House in Tsukimiyama is a minimalist residence located in Kobe, Japan, designed by Tato Architects. The client in this project, House in Tsukimiyama, was hoping for a lifestyle in which a main building, containing the living room and other rooms, would be linked to an annex-style bathroom by a tarp-covered courtyard. However, as it was necessary for the door to function as a fire exit, there were legal limitations regarding the size and type of glass that could be used. The question was whether the garden and the annex, connected via the door, would then seem unified. To deal with this situation, the architect took the bold move of incorporating the garden into the house and making a courtyard. Between the courtyard and the living room, they used a door with single-pane of glass and light wooden fittings, and in the bathroom annex, we used a curtain to partition it off as a section of the courtyard.
The aluminum-sash door in the courtyard can be opened at any time to let fresh air in from the outside. Creating a constant link to the outside air made it possible to avoid a stuffy hothouse-type atmosphere despite the huge top light. A pressure ventilator is installed above the courtyard, allowing it to be quickly ventilated. By distributing the rectangular planes on the L-shaped site, the designers positioned the living space between the outer courtyard, which has the character of an inner courtyard surrounded by neighboring buildings, and the inner garden.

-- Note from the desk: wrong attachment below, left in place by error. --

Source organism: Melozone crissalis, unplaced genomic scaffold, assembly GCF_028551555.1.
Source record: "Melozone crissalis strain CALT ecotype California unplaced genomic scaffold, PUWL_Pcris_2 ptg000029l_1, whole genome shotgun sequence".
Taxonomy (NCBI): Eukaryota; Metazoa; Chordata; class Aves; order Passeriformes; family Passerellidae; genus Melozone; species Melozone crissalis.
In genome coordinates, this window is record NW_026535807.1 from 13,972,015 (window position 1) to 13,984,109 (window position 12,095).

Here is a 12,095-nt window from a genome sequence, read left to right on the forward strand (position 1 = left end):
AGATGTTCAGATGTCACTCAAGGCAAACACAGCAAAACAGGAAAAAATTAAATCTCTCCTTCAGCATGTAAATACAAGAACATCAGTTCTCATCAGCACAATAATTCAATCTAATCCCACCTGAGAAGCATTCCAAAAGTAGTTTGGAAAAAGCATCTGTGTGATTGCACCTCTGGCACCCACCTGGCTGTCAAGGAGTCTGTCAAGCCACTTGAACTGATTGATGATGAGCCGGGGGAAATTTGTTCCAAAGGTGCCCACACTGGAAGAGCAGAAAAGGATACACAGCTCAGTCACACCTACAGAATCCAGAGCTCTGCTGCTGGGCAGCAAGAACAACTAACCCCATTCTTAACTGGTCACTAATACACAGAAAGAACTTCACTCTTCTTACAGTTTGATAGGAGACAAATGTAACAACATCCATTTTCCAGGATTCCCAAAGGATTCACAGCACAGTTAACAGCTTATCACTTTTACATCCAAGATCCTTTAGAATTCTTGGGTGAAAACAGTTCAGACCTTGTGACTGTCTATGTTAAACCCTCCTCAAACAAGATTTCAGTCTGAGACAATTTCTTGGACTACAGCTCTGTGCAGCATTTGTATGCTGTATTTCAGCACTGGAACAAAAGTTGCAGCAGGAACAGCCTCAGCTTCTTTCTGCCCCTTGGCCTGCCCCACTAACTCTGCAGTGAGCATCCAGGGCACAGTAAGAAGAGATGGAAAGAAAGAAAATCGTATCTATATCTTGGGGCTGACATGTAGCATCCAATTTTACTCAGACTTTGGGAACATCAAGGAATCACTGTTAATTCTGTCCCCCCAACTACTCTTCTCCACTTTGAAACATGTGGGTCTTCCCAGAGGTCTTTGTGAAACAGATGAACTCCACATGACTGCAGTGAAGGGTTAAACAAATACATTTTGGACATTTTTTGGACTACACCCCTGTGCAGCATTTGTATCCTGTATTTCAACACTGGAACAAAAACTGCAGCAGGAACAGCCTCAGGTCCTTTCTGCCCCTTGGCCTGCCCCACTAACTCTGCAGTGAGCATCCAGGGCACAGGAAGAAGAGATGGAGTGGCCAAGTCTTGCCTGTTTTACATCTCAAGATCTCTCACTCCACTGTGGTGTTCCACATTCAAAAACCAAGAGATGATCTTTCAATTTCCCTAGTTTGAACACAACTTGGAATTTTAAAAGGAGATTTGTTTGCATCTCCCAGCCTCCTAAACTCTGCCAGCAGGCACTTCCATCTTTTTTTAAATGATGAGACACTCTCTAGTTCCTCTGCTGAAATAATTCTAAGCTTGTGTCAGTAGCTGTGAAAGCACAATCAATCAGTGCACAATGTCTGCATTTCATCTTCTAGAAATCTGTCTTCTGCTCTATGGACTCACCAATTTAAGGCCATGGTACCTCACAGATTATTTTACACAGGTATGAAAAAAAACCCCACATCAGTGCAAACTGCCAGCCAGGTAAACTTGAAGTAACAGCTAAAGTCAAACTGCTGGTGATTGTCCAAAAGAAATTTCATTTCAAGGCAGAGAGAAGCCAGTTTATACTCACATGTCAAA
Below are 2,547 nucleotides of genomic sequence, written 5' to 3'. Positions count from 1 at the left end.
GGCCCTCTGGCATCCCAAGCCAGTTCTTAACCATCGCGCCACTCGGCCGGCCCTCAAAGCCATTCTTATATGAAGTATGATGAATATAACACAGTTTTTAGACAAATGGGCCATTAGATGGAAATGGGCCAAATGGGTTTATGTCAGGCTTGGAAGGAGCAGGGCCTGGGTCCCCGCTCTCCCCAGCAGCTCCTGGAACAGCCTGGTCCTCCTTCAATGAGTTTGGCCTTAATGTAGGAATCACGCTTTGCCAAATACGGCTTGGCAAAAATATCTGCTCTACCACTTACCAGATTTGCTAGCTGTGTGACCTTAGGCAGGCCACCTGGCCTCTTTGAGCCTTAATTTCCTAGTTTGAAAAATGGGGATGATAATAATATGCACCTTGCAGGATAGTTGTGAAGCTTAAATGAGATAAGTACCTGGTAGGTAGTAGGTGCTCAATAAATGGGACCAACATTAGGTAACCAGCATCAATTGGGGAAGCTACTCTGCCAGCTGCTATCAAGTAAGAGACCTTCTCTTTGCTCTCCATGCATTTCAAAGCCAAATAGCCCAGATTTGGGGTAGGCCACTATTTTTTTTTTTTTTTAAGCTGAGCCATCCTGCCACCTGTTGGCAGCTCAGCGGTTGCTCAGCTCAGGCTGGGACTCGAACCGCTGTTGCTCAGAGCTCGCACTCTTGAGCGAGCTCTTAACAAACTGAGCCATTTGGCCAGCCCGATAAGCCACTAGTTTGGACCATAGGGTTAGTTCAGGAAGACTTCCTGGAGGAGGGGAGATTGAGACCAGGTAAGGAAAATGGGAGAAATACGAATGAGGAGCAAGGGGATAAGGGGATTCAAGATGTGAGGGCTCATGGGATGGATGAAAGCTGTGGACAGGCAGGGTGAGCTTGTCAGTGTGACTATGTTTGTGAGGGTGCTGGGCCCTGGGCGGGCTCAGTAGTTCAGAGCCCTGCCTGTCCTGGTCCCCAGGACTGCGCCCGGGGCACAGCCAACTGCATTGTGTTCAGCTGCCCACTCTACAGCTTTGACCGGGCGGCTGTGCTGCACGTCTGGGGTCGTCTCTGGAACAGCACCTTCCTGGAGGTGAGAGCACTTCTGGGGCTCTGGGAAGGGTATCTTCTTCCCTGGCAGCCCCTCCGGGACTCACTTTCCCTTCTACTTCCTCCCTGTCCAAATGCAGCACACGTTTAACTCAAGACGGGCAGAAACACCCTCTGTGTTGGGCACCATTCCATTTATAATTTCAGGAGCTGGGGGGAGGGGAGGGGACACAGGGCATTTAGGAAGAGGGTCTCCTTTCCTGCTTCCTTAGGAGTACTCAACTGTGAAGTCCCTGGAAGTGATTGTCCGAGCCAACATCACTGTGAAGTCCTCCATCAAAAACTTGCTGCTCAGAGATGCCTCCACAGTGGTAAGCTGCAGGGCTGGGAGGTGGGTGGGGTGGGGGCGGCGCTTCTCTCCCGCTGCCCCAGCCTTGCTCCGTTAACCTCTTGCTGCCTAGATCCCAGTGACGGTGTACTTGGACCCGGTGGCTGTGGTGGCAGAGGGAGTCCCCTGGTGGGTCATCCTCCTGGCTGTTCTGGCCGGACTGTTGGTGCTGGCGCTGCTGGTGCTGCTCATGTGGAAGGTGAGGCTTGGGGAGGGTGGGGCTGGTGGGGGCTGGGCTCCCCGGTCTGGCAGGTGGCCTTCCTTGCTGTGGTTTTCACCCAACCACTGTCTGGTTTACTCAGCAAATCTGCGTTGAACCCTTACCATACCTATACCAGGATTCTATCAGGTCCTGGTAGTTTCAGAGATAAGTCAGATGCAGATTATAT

The Tsukimiyama project made it clear how much potential there is for urban gardens. The external environment in an urban area often lacks shade and proper ventilation, and because it is also prone to be a habitat for mosquitoes and other pests, it is difficult to spend a comfortable time in the garden. But by using a screen to filter out the insects, the courtyard becomes a comfortable place. Moreover, the fact that a courtyard is to a certain extent open to the environment without impairing privacy, makes it an important interface between the inside and outside in an urban house, which tends to be rather closed. The courtyard also functions as an important intermediate space, both in terms of the indoor climate and communication.
Photography by Shinkenchiku Sha
View more works by Tato Architects